Digital Marketing, Digital Marketing Strategy, General

5 Things to Listen To For Better Digital Marketing Results

Bottom Shape

Krista Neher

Jul 04 2019

There are 5 things that you can listen for in digital marketing: your brand or company, your competitors, your industry or category, best-in-class executors, and your target audience.

#1: Your Brand or Company

The first stage of listening is listening to and observing conversations about your brand and your company. What are people saying about your brand? What are the good and bad things being said? How do people feel about your company?

Listen to the conversations taking place on blogs, Twitter, Pinterest, discussion forums, websites, LinkedIn, Facebook, etc., to understand how you are perceived. This will help you understand where your opportunities lie. In addition, understanding what consumers are already saying about you will help you prepare responses for common questions or issues. It can help you anticipate areas that you should be prepared to address when you become active in social media.

#2: Your Competitors

Next, listen to what people are saying about your competitors and what your competitors are saying about themselves. What do people say about your competitors in the social space? What are the pros and cons? How might this impact your business? Are there opportunities for you?

In addition to listening to how people feel about your competitors, it’s helpful to identify the competitive social media landscape. What are your competitors doing on social media? Who are they targeting? What seems to work? What doesn’t work? What can you learn from them? How can you approach this better than they are?

Power Tip:

Look up your key competitors across all social channels and try to gain insights on their strategy as well as the results of their efforts. You can often learn about their marketing and business strategy from what they post online. Indicators such as likes and engagements can also give you perspective as to how their content is actually performing.

#3: Your Industry or Category

After observing your competition, take your listening up a notch to the industry. What are consumers, potential consumers, or people in your target audience saying about your industry? What is the sentiment? Does this create opportunities? What conversations do they have around the industry? What are the passion points and pain points?

Developing an understanding of the conversations taking place around your industry will help you understand your space more broadly.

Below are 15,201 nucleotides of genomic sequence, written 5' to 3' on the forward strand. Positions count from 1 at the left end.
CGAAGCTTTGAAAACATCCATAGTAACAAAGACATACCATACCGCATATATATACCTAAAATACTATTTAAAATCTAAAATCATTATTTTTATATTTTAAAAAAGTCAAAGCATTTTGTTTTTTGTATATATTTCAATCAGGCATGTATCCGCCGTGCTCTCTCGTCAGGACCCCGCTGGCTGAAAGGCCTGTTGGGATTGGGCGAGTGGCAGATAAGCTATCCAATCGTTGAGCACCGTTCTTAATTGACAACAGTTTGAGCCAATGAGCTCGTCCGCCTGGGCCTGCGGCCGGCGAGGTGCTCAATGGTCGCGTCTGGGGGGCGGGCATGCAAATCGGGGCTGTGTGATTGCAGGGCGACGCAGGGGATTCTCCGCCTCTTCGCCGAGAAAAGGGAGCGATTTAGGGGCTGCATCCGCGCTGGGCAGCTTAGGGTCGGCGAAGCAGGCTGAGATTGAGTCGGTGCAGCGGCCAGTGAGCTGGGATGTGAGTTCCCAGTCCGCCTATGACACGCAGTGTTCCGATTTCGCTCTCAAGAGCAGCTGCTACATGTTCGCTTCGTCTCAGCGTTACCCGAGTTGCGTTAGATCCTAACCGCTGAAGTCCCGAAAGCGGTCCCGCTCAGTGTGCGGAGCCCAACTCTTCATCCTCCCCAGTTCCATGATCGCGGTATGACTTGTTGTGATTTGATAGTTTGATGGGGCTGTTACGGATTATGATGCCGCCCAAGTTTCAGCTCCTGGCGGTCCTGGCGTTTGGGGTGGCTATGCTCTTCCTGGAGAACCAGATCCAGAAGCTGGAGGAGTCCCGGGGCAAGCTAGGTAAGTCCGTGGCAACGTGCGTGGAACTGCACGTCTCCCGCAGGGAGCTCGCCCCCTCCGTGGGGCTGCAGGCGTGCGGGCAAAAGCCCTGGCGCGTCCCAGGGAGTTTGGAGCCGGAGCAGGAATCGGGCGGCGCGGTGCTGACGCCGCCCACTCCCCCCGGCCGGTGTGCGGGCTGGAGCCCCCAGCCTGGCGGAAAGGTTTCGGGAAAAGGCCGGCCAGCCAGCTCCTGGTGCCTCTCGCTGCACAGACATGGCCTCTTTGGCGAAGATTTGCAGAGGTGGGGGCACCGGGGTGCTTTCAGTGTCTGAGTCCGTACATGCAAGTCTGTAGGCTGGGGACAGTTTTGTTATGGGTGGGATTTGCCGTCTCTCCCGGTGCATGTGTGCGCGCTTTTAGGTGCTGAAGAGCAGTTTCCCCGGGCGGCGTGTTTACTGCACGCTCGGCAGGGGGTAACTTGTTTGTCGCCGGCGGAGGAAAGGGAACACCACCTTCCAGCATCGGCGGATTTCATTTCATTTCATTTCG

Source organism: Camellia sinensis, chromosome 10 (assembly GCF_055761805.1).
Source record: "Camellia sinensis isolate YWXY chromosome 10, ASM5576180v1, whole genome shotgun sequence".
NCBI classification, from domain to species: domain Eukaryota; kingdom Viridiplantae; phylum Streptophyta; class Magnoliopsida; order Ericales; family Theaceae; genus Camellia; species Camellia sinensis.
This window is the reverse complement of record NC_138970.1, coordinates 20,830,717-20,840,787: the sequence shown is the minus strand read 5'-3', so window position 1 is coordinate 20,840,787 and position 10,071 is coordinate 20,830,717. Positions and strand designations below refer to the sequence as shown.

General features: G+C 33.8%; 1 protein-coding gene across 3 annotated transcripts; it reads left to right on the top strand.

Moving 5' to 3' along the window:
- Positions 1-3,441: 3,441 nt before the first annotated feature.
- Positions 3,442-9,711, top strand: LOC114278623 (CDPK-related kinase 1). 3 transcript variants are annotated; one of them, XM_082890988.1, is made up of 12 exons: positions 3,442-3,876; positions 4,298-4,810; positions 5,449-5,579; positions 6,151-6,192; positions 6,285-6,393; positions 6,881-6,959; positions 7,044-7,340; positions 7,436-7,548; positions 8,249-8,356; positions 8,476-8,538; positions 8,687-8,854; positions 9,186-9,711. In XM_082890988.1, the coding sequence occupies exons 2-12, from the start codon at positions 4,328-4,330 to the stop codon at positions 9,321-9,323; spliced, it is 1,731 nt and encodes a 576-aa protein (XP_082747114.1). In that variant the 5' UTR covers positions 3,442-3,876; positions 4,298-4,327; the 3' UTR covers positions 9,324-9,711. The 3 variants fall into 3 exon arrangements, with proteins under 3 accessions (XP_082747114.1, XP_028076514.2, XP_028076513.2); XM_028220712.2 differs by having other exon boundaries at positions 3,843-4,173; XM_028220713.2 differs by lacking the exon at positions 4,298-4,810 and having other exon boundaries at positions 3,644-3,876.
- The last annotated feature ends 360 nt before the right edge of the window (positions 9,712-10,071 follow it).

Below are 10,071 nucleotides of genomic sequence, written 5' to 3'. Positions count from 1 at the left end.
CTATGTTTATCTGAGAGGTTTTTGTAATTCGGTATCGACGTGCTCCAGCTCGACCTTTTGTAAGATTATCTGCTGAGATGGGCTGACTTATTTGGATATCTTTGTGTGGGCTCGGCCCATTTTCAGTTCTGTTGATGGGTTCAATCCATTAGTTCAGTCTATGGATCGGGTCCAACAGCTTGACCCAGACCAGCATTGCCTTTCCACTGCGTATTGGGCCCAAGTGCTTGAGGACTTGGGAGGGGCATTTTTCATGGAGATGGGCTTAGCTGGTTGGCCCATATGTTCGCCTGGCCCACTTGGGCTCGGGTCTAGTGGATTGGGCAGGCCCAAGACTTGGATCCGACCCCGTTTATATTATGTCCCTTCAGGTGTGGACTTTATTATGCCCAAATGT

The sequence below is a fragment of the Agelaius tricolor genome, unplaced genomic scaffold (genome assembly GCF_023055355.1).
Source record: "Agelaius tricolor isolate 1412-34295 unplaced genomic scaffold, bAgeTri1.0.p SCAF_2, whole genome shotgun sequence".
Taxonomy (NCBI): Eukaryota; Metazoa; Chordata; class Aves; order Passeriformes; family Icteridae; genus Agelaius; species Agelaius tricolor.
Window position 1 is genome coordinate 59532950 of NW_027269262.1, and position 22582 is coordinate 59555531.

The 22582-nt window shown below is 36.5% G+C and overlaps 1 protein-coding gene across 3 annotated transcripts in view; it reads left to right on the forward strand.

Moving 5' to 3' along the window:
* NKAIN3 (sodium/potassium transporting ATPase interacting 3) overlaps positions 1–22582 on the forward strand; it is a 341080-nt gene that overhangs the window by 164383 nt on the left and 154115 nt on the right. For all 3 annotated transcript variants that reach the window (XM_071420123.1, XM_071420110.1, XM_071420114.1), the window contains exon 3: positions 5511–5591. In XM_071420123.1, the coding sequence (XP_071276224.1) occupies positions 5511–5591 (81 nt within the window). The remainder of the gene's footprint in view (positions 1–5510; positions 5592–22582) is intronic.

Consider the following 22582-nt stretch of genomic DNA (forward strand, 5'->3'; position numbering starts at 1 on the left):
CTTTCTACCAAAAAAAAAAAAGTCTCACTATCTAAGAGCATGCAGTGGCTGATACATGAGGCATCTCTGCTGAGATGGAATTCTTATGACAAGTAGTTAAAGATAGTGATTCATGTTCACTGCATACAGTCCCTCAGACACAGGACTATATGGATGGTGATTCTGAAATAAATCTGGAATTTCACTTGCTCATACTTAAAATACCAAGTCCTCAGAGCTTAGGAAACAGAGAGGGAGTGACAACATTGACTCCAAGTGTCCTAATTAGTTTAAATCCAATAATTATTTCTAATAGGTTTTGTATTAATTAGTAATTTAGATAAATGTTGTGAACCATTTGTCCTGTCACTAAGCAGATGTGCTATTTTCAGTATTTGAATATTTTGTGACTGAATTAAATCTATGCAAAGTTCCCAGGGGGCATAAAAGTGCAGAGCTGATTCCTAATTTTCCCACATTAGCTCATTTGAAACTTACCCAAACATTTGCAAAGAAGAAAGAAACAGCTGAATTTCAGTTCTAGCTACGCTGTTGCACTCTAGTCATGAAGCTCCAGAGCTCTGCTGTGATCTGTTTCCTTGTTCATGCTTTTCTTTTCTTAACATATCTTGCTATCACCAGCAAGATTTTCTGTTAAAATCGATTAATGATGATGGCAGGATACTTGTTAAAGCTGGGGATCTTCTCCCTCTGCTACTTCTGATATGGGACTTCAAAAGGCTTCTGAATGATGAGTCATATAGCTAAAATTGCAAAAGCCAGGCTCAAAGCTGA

When I started in digital marketing working for a photography start-up, I listened on photography websites and discussion forums and used this to create a content calendar. In a short time, we had one of the top-rated photography blogs because we built content that people really wanted.

#4: Best in Class Executors

It can also be helpful to benchmark and keep a list of businesses similar to yours that are executing exceptionally well. These often won’t be direct competitors, but maybe sites that execute strategies similar to yours.

For example, a small flower shop wanted to improve its e-commerce, so they looked at some small business e-commerce leaders and Shopify stores to solidify their execution. This gave them tons of new ideas like integrating reviews and ratings, how the cart should look, the images required to drive purchases, and even ideas about the types of photos they could include.

Power Tip:

Find and keep a list of competitors (or other businesses) who are doing well. For example, at Boot Camp Digital when we want to look at how to execute a subscription model we look at Netflix, Lynda.com, and Amazon. When we want to execute email excellence we have a few email campaigns we subscribe to that we can learn from.

#5: Your Target Audience

The final stage of listening is to listen to and really get to understand your target audience. Find a handful of people that represent the audience you want to reach. What lingo and tone do they use? How do they interact with each other? What are the words that they naturally use to describe their feelings around your brand, competitors, or industry? What else do they talk about? What is on their minds? What are the unwritten rules of participation? Who is getting attention? Who are the influencers? How do they talk and what are they interested in?

Understanding your audience more deeply will pay dividends on every aspect of your digital marketing execution.


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